The location is one of 350 worldwide for Medtronic, headquartered in Dublin, Ireland. His company’s Irish roots are appropriate considering that Fanelli obtained a master’s degree in plastics engineering at Queen’s University in Belfast, about two hours north of Dublin.

But first he earned his bachelor’s in plastics and polymer engineering technology at Penn College.

Fanelli’s father discovered the school while searching online for colleges offering hands-on engineering-related majors. Years of building theater sets for school plays generated Fanelli’s interest in engineering. A neighbor working in plastics introduced him to career options in that field. A trip from his home in Glastonbury, Connecticut, to Penn College sealed the deal.

The college is one of six institutions nationwide offering plastics degrees that are accredited by the Engineering Technology Accreditation Commission of ABET. Its state-of-the-art labs facilitate hands-on experience with the various industrial manufacturing processes for plastics. And the program boasts a near-100% graduate placement rate.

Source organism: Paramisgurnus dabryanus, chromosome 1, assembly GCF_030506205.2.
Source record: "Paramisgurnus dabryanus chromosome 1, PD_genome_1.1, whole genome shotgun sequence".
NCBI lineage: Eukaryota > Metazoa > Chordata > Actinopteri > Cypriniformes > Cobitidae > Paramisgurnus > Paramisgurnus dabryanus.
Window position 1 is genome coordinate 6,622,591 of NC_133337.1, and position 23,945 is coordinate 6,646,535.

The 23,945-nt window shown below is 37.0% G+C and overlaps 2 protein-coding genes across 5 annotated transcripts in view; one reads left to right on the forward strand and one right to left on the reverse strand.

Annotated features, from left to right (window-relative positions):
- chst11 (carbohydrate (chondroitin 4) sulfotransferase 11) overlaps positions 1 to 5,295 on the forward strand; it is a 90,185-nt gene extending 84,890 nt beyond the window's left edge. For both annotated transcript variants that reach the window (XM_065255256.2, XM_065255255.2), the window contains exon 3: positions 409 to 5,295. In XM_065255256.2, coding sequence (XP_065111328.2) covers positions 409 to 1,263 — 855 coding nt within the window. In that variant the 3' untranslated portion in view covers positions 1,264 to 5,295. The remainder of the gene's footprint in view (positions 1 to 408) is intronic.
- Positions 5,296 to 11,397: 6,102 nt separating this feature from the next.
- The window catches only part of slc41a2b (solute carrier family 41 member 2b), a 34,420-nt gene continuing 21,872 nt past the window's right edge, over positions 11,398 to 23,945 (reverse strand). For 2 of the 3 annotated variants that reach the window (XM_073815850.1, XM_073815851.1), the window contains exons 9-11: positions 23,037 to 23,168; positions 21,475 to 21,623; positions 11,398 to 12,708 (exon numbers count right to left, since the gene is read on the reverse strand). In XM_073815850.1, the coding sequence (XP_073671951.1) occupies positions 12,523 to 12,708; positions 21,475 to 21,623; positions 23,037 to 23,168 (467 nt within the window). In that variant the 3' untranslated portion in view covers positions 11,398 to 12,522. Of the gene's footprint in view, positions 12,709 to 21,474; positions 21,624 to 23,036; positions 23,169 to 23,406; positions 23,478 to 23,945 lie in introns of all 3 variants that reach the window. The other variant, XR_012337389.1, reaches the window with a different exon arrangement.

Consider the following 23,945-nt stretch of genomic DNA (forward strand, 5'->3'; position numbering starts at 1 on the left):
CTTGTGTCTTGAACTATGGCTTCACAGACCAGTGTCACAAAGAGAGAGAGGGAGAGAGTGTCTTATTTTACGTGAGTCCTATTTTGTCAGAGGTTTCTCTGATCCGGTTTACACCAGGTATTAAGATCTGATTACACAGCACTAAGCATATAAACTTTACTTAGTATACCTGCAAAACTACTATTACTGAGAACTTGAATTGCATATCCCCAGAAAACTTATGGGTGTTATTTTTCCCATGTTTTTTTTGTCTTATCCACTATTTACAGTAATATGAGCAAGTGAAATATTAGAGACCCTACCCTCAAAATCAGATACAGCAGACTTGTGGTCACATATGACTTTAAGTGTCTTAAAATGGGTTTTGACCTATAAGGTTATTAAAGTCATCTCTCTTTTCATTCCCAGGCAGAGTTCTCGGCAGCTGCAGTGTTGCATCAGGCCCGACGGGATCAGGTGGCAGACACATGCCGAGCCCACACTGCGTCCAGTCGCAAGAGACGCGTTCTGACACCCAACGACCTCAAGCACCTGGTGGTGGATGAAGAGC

“It offered the best of hands-on along with the theory of plastics, as well as classes in statistics and computer software, to help you become a well-rounded engineer,” Fanelli explained. “It would give me the footing, fundamentals and basic principles of plastics manufacturing.”

Plus, the college had an intercollegiate archery team with a rich history of championships and All-Americans.

Fanelli fell in love with the sport in high school after taking a few lessons at a local archery shop, finding it as an effective way to relax. “It’s only you and the bow,” he said.